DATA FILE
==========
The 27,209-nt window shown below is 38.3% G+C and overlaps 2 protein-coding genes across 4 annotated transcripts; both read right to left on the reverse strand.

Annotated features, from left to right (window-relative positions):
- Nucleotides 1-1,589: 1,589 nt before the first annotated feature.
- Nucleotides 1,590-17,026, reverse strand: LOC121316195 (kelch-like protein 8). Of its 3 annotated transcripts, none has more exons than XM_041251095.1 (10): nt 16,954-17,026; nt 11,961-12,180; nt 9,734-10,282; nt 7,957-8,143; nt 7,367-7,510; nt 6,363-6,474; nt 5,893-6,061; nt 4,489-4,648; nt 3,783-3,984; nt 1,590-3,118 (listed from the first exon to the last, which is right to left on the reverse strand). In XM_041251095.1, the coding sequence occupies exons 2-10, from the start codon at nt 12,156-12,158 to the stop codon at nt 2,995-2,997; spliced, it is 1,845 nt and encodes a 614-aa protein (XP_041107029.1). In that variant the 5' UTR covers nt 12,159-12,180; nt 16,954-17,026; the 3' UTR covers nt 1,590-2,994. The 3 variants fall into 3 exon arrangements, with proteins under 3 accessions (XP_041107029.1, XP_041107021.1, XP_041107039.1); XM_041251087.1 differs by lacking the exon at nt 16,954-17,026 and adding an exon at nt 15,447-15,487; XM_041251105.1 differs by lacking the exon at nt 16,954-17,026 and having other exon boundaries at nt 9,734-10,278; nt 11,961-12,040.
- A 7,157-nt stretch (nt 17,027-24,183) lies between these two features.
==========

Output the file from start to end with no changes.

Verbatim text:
The 27,209-nt window shown below is 38.3% G+C and overlaps 2 protein-coding genes across 4 annotated transcripts; both read right to left on the reverse strand.

Annotated features, from left to right (window-relative positions):
- Nucleotides 1-1,589: 1,589 nt before the first annotated feature.
- Nucleotides 1,590-17,026, reverse strand: LOC121316195 (kelch-like protein 8). Of its 3 annotated transcripts, none has more exons than XM_041251095.1 (10): nt 16,954-17,026; nt 11,961-12,180; nt 9,734-10,282; nt 7,957-8,143; nt 7,367-7,510; nt 6,363-6,474; nt 5,893-6,061; nt 4,489-4,648; nt 3,783-3,984; nt 1,590-3,118 (listed from the first exon to the last, which is right to left on the reverse strand). In XM_041251095.1, the coding sequence occupies exons 2-10, from the start codon at nt 12,156-12,158 to the stop codon at nt 2,995-2,997; spliced, it is 1,845 nt and encodes a 614-aa protein (XP_041107029.1). In that variant the 5' UTR covers nt 12,159-12,180; nt 16,954-17,026; the 3' UTR covers nt 1,590-2,994. The 3 variants fall into 3 exon arrangements, with proteins under 3 accessions (XP_041107029.1, XP_041107021.1, XP_041107039.1); XM_041251087.1 differs by lacking the exon at nt 16,954-17,026 and adding an exon at nt 15,447-15,487; XM_041251105.1 differs by lacking the exon at nt 16,954-17,026 and having other exon boundaries at nt 9,734-10,278; nt 11,961-12,040.
- A 7,157-nt stretch (nt 17,027-24,183) lies between these two features.